What is CSS and how does it work?
This would be a quick explanation of the separation of content and presentation, and how it’s valuable for having a central, site-wide repository of style (instead of code scattered through thousands of pages site-wide). That saves time and money.
Visuals: code in an editor > unstyled markup in a browser > Photoshop mockup > final site with CSS styling applied (using mezzoblue.com as an example)
When would I use it?
Aside from actual web designers, who should already be using it? Some people might be handed the keys to a web site and told to make changes. Or they may have to work with a content management system that has been set up to rely on style, which features formatting.
Visuals: Wordpress page editing, how it looks on-site. (using north08.webdirections.org site as an example)
What’s cool about CSS?
The neatest part about the whole separation of content and presentation thing is that if you build it right, you can make some drastic changes with a few lines of code. I can completely change the way a site looks by swapping in a new style sheet. This can apply to every page on the site, or just certain sections. I could give my products page a blue background image, my contact page a different red image, etc. with just a few lines of code.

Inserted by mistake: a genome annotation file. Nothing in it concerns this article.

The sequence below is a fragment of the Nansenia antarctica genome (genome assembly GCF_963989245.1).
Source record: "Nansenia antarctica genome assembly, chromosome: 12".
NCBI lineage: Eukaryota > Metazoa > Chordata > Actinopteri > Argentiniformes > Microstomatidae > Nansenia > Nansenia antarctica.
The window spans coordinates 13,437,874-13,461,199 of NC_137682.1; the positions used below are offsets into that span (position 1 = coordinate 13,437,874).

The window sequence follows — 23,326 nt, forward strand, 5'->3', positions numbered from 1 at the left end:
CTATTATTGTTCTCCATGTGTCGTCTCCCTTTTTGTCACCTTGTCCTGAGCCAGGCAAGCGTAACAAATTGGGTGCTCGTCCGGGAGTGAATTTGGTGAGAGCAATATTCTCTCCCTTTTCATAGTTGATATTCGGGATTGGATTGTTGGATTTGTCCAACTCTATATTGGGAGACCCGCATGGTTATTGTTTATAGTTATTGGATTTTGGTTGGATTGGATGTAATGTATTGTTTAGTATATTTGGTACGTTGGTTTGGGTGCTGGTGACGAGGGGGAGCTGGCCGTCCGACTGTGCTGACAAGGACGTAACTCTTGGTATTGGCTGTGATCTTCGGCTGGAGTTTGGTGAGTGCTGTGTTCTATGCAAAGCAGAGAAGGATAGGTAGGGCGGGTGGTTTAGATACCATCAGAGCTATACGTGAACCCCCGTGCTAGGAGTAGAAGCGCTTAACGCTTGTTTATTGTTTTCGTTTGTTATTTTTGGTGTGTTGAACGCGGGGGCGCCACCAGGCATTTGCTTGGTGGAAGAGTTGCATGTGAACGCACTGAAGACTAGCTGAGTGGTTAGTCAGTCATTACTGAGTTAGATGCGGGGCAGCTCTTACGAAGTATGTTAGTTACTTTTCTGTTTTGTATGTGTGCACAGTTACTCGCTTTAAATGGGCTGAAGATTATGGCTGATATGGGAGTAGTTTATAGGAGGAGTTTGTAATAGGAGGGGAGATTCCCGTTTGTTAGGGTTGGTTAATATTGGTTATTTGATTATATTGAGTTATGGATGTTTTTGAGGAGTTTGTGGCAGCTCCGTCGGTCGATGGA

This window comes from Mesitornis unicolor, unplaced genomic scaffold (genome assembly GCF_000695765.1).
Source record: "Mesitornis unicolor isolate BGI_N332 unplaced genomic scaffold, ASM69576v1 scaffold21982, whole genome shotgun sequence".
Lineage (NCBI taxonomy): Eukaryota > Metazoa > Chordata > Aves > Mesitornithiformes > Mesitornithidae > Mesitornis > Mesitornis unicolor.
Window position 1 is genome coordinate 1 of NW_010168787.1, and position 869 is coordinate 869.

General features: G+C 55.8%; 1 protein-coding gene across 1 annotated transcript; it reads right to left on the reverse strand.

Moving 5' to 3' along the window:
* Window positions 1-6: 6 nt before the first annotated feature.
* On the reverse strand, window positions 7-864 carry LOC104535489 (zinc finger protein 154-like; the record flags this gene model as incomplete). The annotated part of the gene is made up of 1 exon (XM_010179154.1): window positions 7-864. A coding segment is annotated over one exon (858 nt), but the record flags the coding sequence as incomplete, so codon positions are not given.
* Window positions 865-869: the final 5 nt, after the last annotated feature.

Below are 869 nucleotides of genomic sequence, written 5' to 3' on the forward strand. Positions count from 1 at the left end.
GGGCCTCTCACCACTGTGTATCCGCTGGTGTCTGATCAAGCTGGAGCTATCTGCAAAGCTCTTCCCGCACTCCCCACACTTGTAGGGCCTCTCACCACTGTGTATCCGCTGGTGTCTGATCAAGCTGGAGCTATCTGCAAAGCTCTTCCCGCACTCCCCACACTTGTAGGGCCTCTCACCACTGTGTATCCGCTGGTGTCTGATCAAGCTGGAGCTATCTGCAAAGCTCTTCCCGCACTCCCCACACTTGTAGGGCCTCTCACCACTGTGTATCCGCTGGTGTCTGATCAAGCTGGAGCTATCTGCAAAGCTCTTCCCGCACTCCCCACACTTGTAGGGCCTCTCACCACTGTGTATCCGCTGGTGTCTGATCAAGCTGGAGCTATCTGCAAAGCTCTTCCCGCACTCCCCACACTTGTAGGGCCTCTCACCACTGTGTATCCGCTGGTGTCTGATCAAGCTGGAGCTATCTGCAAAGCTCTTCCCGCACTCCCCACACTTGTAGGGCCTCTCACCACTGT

Visuals: browsing through a few CSS Zen Garden designs
At the end I’d love a quick question about the conference I’m running in Vancouver for web designers and people building web sites, called Web Directions North. All I want to say is that it’s for web designers, developers, and project managers, and it’s happening in January 2008. Oh, and we’re all going skiing/boaring at Whistler after.